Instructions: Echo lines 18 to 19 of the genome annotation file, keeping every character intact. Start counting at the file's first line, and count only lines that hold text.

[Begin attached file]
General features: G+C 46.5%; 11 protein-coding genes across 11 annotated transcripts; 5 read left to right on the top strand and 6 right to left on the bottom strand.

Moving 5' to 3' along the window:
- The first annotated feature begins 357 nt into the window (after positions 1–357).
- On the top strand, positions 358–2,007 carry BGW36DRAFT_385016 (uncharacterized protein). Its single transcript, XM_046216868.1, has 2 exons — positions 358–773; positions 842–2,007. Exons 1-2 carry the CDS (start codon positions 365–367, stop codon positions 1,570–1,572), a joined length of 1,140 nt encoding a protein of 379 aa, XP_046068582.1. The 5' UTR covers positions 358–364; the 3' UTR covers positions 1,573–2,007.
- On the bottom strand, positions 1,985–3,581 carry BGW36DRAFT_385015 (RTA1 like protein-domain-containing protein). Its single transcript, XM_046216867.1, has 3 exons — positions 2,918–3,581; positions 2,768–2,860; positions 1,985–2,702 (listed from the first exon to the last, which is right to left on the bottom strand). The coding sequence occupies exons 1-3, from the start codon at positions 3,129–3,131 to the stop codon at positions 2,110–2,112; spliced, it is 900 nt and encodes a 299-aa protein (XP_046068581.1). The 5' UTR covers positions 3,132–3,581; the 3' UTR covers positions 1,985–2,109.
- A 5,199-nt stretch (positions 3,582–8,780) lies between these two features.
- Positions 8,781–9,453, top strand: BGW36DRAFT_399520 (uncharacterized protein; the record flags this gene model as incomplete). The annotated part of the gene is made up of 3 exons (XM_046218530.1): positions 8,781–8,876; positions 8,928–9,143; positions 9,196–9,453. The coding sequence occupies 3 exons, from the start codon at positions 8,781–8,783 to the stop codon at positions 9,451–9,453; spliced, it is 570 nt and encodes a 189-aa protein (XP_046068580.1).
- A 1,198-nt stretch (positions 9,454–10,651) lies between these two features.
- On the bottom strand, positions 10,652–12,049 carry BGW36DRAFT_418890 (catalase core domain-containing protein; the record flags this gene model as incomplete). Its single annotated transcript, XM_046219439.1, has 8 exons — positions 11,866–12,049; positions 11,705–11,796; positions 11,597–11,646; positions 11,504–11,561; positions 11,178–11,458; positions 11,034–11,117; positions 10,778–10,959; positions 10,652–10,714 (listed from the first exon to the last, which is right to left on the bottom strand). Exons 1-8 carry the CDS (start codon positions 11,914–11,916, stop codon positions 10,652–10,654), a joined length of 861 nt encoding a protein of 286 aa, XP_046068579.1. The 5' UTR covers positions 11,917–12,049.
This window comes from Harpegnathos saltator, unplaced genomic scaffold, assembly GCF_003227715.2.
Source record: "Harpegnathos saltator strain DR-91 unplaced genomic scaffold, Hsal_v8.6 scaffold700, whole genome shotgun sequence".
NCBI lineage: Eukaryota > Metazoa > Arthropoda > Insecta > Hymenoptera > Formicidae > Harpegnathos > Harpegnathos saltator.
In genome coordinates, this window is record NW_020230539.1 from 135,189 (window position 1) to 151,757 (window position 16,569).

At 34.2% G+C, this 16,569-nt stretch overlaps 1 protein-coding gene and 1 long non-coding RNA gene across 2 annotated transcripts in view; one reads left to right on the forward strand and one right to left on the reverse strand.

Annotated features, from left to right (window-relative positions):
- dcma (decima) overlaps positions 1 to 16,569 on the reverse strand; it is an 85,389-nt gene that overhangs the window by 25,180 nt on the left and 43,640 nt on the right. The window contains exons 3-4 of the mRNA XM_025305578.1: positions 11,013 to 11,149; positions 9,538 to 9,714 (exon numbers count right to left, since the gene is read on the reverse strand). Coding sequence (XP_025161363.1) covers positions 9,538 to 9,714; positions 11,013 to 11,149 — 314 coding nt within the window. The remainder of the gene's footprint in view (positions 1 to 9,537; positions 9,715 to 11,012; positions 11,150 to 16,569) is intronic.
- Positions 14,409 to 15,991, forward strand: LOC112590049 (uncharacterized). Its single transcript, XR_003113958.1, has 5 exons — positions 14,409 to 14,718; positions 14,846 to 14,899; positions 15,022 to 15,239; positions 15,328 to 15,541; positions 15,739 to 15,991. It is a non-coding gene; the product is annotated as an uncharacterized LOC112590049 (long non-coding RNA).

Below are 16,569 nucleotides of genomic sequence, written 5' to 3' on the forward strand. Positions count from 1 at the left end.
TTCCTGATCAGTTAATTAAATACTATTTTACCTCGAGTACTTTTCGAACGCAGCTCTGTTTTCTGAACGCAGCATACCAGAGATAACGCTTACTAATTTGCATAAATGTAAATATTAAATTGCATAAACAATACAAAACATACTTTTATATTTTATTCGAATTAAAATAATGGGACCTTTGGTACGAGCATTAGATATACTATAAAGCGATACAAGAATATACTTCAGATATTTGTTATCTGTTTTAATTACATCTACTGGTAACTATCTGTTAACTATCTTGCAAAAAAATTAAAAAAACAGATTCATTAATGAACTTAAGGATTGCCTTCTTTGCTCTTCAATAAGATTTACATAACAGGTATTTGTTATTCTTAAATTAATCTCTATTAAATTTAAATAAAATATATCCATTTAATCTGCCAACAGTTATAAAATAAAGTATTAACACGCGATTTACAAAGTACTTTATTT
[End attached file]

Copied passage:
Below are 16,569 nucleotides of genomic sequence, written 5' to 3' on the forward strand. Positions count from 1 at the left end.
TTCCTGATCAGTTAATTAAATACTATTTTACCTCGAGTACTTTTCGAACGCAGCTCTGTTTTCTGAACGCAGCATACCAGAGATAACGCTTACTAATTTGCATAAATGTAAATATTAAATTGCATAAACAATACAAAACATACTTTTATATTTTATTCGAATTAAAATAATGGGACCTTTGGTACGAGCATTAGATATACTATAAAGCGATACAAGAATATACTTCAGATATTTGTTATCTGTTTTAATTACATCTACTGGTAACTATCTGTTAACTATCTTGCAAAAAAATTAAAAAAACAGATTCATTAATGAACTTAAGGATTGCCTTCTTTGCTCTTCAATAAGATTTACATAACAGGTATTTGTTATTCTTAAATTAATCTCTATTAAATTTAAATAAAATATATCCATTTAATCTGCCAACAGTTATAAAATAAAGTATTAACACGCGATTTACAAAGTACTTTATTT